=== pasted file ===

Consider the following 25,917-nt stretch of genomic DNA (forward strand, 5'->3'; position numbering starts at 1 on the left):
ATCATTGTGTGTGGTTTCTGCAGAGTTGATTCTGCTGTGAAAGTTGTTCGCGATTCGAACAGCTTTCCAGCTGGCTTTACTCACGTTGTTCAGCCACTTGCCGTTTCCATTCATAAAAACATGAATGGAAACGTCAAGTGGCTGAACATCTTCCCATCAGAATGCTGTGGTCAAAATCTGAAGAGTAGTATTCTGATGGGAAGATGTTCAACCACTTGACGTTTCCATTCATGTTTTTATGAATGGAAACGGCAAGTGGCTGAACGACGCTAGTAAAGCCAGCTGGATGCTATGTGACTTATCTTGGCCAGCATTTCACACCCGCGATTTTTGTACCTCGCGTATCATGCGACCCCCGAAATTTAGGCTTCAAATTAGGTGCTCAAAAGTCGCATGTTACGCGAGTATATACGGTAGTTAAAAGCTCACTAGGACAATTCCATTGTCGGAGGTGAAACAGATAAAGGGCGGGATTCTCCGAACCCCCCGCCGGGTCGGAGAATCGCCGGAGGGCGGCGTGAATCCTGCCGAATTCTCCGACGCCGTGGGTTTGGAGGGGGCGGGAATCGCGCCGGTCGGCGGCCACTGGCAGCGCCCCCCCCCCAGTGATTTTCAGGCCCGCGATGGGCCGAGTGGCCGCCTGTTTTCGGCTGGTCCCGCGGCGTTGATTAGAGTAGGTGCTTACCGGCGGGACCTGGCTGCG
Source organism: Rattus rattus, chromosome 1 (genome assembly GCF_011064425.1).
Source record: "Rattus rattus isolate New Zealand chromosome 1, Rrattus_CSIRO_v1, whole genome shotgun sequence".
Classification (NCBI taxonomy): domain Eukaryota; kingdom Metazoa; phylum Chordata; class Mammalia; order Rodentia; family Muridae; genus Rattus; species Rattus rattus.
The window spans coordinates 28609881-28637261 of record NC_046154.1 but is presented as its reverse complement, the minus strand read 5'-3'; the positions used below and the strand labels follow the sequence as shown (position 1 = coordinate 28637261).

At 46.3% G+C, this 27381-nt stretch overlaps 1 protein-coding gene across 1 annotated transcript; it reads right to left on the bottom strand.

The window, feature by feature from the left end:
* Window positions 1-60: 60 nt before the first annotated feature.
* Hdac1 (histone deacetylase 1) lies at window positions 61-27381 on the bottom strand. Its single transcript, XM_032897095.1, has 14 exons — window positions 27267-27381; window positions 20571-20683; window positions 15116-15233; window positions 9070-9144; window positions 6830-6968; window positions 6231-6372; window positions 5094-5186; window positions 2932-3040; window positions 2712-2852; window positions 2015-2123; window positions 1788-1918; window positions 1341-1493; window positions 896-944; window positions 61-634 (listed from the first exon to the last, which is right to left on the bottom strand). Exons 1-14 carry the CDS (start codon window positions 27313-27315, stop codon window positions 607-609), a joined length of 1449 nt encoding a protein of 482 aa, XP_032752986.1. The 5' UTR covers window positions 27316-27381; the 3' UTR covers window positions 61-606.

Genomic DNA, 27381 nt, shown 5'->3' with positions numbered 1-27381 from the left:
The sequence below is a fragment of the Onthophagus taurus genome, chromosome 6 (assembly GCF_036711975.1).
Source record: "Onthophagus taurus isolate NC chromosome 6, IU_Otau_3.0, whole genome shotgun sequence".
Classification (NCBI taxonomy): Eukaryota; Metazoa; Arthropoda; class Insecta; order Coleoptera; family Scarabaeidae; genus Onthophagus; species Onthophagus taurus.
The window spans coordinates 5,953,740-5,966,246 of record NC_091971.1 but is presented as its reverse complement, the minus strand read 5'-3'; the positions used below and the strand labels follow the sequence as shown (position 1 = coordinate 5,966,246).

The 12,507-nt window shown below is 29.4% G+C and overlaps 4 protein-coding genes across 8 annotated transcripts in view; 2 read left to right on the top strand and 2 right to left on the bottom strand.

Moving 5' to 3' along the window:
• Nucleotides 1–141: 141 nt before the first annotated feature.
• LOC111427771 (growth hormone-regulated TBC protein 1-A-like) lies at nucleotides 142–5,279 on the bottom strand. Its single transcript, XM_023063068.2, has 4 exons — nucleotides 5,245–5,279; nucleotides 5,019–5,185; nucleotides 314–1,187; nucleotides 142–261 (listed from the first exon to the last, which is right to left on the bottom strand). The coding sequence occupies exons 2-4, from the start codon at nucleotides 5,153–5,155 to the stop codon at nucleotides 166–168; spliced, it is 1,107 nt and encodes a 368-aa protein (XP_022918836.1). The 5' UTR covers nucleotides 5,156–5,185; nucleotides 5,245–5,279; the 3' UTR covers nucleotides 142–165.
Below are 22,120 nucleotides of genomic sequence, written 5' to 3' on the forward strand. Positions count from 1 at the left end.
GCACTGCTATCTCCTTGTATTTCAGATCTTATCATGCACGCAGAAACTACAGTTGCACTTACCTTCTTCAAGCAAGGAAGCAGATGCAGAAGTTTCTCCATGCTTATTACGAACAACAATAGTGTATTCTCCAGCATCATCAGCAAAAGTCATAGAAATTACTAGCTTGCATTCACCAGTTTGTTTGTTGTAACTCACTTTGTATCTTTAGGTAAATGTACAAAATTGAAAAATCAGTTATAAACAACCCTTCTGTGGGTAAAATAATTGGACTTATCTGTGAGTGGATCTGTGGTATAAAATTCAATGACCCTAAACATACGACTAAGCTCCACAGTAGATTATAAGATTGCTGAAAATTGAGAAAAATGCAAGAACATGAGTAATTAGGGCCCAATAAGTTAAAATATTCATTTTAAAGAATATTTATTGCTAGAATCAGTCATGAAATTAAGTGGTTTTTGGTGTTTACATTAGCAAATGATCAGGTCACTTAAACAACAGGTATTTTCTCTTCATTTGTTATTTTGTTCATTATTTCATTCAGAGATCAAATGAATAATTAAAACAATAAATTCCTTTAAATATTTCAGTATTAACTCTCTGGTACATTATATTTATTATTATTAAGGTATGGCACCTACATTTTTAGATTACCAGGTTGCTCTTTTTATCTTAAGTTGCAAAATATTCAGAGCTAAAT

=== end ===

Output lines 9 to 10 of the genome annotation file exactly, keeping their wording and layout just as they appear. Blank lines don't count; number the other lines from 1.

* Window positions 1-60: 60 nt before the first annotated feature.
* Hdac1 (histone deacetylase 1) lies at window positions 61-27381 on the bottom strand. Its single transcript, XM_032897095.1, has 14 exons — window positions 27267-27381; window positions 20571-20683; window positions 15116-15233; window positions 9070-9144; window positions 6830-6968; window positions 6231-6372; window positions 5094-5186; window positions 2932-3040; window positions 2712-2852; window positions 2015-2123; window positions 1788-1918; window positions 1341-1493; window positions 896-944; window positions 61-634 (listed from the first exon to the last, which is right to left on the bottom strand). Exons 1-14 carry the CDS (start codon window positions 27313-27315, stop codon window positions 607-609), a joined length of 1449 nt encoding a protein of 482 aa, XP_032752986.1. The 5' UTR covers window positions 27316-27381; the 3' UTR covers window positions 61-606.